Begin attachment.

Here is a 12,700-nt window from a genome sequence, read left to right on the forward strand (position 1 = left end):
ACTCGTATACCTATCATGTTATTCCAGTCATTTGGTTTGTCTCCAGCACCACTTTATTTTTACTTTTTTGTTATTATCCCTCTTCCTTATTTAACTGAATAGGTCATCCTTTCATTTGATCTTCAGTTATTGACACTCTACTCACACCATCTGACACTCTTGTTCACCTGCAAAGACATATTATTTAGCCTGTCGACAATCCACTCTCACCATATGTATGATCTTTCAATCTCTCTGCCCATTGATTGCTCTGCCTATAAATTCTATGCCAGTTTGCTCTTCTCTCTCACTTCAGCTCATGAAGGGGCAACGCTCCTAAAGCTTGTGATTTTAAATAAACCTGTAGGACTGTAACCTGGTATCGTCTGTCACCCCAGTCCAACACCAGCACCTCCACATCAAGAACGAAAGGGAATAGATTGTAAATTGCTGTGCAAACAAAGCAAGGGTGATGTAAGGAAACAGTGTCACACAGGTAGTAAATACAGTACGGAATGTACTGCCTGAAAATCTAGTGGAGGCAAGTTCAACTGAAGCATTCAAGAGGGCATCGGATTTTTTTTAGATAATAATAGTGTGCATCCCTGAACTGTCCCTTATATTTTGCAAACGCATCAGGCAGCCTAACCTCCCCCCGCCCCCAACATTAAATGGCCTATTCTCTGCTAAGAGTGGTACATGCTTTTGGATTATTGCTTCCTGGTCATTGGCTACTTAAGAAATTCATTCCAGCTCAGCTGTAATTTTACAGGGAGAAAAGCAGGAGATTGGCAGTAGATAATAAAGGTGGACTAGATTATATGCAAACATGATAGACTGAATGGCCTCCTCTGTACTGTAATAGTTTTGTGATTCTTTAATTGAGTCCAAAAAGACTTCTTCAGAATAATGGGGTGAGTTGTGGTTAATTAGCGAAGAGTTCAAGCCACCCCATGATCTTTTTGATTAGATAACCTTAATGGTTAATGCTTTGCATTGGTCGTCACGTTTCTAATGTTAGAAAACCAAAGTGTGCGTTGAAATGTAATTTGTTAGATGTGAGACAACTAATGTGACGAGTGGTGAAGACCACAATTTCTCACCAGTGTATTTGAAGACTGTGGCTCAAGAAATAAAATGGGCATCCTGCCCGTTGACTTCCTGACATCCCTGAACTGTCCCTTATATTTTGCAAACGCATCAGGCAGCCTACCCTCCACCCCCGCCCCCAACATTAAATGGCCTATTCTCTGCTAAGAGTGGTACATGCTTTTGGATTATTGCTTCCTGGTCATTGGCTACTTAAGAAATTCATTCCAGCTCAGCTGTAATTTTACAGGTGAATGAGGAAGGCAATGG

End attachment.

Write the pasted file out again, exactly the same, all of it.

Here is a 12,700-nt window from a genome sequence, read left to right on the forward strand (position 1 = left end):
ACTCGTATACCTATCATGTTATTCCAGTCATTTGGTTTGTCTCCAGCACCACTTTATTTTTACTTTTTTGTTATTATCCCTCTTCCTTATTTAACTGAATAGGTCATCCTTTCATTTGATCTTCAGTTATTGACACTCTACTCACACCATCTGACACTCTTGTTCACCTGCAAAGACATATTATTTAGCCTGTCGACAATCCACTCTCACCATATGTATGATCTTTCAATCTCTCTGCCCATTGATTGCTCTGCCTATAAATTCTATGCCAGTTTGCTCTTCTCTCTCACTTCAGCTCATGAAGGGGCAACGCTCCTAAAGCTTGTGATTTTAAATAAACCTGTAGGACTGTAACCTGGTATCGTCTGTCACCCCAGTCCAACACCAGCACCTCCACATCAAGAACGAAAGGGAATAGATTGTAAATTGCTGTGCAAACAAAGCAAGGGTGATGTAAGGAAACAGTGTCACACAGGTAGTAAATACAGTACGGAATGTACTGCCTGAAAATCTAGTGGAGGCAAGTTCAACTGAAGCATTCAAGAGGGCATCGGATTTTTTTTAGATAATAATAGTGTGCATCCCTGAACTGTCCCTTATATTTTGCAAACGCATCAGGCAGCCTAACCTCCCCCCGCCCCCAACATTAAATGGCCTATTCTCTGCTAAGAGTGGTACATGCTTTTGGATTATTGCTTCCTGGTCATTGGCTACTTAAGAAATTCATTCCAGCTCAGCTGTAATTTTACAGGGAGAAAAGCAGGAGATTGGCAGTAGATAATAAAGGTGGACTAGATTATATGCAAACATGATAGACTGAATGGCCTCCTCTGTACTGTAATAGTTTTGTGATTCTTTAATTGAGTCCAAAAAGACTTCTTCAGAATAATGGGGTGAGTTGTGGTTAATTAGCGAAGAGTTCAAGCCACCCCATGATCTTTTTGATTAGATAACCTTAATGGTTAATGCTTTGCATTGGTCGTCACGTTTCTAATGTTAGAAAACCAAAGTGTGCGTTGAAATGTAATTTGTTAGATGTGAGACAACTAATGTGACGAGTGGTGAAGACCACAATTTCTCACCAGTGTATTTGAAGACTGTGGCTCAAGAAATAAAATGGGCATCCTGCCCGTTGACTTCCTGACATCCCTGAACTGTCCCTTATATTTTGCAAACGCATCAGGCAGCCTACCCTCCACCCCCGCCCCCAACATTAAATGGCCTATTCTCTGCTAAGAGTGGTACATGCTTTTGGATTATTGCTTCCTGGTCATTGGCTACTTAAGAAATTCATTCCAGCTCAGCTGTAATTTTACAGGTGAATGAGGAAGGCAATGG